• study of the influence of mining factors on the formation of the temperature of the air flow entering the longwall;
  • study of the influence of mining factors on the temperature of the air flow passing through the longwall.

The research was conducted for typical variants of the long pillar mining system (Fig.2). These variants are implemented during the preparation of extraction pillars using transport and conveyor drifts and supplying fresh air flow to the longwall through them (Fig.2, a) or to the lower half of the longwall (Fig.2, b), when drilling a ventilation drift in the middle part of the extraction pillar.

Implementation of the considered variants is possible without leaving intact ore or with leaving pillar between extraction pillars with a width of Z0(Fig.2), at which the pillar is destroyed in the developed space under the influence of rock pressure.

The width of the Z1 pillar (Fig.2, a) should be determined based on the condition of ensuring a technologically satisfactory state of the ventilation shaft, while the length of the dead end longwall face l should be determined based on the condition of ensuring its ventilation. In all investigated cases, the longwalls are equipped with Eickhoff SL-300/480 or Eickhoff SL-300/550 mechanized complexes with installed electric motor power of 480 and 550 kW, respectively.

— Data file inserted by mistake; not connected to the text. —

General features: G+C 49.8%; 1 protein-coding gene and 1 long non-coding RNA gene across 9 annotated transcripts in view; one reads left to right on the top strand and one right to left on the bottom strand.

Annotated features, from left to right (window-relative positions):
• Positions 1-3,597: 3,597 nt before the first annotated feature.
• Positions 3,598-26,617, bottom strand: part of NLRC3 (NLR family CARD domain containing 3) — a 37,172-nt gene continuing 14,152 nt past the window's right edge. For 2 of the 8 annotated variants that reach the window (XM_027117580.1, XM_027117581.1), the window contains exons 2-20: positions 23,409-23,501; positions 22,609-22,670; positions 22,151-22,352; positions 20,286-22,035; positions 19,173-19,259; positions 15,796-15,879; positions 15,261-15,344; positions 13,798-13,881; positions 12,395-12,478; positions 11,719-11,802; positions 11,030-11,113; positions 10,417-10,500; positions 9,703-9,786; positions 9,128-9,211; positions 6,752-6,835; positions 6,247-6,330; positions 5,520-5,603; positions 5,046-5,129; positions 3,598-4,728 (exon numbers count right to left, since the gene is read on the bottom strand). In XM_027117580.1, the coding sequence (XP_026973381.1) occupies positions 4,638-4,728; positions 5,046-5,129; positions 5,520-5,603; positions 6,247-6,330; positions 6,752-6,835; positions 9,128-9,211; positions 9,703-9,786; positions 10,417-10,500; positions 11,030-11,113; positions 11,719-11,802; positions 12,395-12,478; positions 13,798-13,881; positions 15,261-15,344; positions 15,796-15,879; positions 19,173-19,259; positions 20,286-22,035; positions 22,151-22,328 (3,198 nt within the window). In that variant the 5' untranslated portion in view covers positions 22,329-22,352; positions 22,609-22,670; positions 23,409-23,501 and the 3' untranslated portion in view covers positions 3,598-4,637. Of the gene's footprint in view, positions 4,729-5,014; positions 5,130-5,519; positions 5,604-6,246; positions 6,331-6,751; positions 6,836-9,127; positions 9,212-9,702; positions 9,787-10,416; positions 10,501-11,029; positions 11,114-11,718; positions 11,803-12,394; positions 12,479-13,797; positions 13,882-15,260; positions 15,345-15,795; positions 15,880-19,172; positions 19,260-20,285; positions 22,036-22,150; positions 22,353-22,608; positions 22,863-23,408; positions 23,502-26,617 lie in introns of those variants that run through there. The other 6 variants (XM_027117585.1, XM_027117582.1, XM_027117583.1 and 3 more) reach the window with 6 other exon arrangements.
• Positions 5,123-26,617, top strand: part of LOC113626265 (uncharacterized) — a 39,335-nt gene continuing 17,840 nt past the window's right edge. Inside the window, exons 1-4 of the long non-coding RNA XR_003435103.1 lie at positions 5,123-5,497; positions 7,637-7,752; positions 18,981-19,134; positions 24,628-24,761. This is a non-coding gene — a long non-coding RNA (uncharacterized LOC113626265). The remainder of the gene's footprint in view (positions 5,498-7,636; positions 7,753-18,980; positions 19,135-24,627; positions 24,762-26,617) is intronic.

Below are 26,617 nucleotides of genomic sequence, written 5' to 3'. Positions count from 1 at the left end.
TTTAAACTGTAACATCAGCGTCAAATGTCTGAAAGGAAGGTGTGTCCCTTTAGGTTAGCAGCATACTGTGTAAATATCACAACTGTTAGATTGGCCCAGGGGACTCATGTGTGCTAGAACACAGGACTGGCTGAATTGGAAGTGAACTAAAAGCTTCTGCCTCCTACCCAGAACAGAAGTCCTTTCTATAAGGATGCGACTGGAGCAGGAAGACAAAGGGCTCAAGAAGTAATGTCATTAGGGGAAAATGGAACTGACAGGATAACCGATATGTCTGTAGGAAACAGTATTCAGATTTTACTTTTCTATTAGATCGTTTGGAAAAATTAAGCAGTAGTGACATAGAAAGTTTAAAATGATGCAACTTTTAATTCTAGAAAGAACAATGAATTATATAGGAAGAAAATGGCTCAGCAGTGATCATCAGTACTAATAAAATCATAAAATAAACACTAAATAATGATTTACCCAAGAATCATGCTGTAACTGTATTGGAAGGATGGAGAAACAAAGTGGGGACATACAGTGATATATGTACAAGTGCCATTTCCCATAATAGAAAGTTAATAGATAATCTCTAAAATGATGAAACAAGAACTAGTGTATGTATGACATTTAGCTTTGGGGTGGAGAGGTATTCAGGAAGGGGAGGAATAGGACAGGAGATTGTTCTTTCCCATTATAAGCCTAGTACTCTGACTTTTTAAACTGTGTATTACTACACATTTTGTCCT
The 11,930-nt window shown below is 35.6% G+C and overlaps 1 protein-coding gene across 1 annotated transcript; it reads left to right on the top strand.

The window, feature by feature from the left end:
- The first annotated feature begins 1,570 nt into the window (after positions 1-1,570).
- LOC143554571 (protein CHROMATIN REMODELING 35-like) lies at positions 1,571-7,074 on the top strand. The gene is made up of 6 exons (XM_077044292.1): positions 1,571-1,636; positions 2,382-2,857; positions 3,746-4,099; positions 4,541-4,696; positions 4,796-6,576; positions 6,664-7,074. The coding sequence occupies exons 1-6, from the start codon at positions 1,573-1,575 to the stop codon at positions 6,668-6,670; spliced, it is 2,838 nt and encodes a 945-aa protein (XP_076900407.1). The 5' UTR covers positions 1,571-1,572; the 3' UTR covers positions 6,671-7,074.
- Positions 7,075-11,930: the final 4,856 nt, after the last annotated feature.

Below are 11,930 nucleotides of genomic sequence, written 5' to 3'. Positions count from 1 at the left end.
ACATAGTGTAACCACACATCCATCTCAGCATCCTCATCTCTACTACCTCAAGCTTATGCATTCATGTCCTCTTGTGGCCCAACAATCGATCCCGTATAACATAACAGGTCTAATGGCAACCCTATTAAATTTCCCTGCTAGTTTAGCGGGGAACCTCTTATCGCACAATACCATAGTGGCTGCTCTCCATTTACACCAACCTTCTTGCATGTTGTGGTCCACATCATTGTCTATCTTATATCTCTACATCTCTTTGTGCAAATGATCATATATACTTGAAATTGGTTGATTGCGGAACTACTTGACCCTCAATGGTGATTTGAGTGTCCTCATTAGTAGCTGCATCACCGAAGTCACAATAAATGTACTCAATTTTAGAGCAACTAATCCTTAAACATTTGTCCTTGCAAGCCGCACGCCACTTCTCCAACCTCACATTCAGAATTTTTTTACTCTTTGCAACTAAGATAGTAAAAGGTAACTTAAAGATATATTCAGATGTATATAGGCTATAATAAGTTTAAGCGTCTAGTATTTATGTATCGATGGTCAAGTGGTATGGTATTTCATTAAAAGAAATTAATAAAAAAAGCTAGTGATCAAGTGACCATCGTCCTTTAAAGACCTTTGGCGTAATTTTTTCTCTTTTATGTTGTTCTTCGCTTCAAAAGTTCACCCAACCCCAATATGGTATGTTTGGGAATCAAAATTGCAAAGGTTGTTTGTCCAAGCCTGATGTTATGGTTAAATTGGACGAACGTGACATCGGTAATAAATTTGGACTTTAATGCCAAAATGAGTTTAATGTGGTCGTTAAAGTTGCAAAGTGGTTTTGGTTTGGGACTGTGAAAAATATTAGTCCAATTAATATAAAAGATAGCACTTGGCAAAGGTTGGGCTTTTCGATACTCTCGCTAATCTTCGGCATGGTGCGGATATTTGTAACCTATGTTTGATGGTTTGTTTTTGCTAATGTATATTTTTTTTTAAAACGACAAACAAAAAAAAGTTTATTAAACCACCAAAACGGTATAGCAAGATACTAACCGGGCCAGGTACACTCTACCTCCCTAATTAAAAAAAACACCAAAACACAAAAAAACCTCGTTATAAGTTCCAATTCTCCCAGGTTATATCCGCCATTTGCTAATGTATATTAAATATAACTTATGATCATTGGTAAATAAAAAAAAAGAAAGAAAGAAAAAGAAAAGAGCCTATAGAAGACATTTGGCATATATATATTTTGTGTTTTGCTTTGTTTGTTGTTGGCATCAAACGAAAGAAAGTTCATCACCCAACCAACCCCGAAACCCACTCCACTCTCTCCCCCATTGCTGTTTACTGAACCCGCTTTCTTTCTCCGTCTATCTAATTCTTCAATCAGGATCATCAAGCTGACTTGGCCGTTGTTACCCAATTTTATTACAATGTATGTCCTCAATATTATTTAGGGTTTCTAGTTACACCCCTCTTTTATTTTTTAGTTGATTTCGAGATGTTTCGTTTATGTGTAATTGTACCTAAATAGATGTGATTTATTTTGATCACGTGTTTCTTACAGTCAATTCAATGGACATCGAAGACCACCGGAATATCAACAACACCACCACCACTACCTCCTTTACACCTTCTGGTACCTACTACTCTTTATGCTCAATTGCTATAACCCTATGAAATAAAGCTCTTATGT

In favorable mining and geological conditions, the use of these technologies allows to achieve high average daily loads on the longwall faces and ensures low cost of extraction.

Experimental production research was conducted in the following mining and geological conditions. The depth of mining operations from the surface ranged 400-850 m. The main productive lower sylvite formation of the Third Potassium Horizon (Third Potassium Formation) includes six sylvite layers. Layers 2, 3, and 4 have industrial significance. During extraction, the productive formation is divided into two technological layers worked in a descending order. The upper technological layer includes the fourth sylvite layer with a thickness of 1.2 m, while the lower layer includes the second and third sylvite layers, with an intermediate layer of halite 2-3 with a total thickness of about 2.0 m. The thickness of the rock mass between the upper and lower technological layers is 0.9-1.1 m.

Fig.2. Schematic diagrams of typical resource-saving systems for long-pillar system development

The length of the longwalls ranged from 174-291 m, and the length of the extraction pillars was 4000 m. In all investigated cases, the power train of the longwall was located in the conveyor track in close proximity to the longwall (Fig.2). The length of the gateway section where the power train is located is 80-100 m. It should be noted that this arrangement of the power train relative to the face of the longwall pillar is applied in all mines of OAO “Belaruskali”.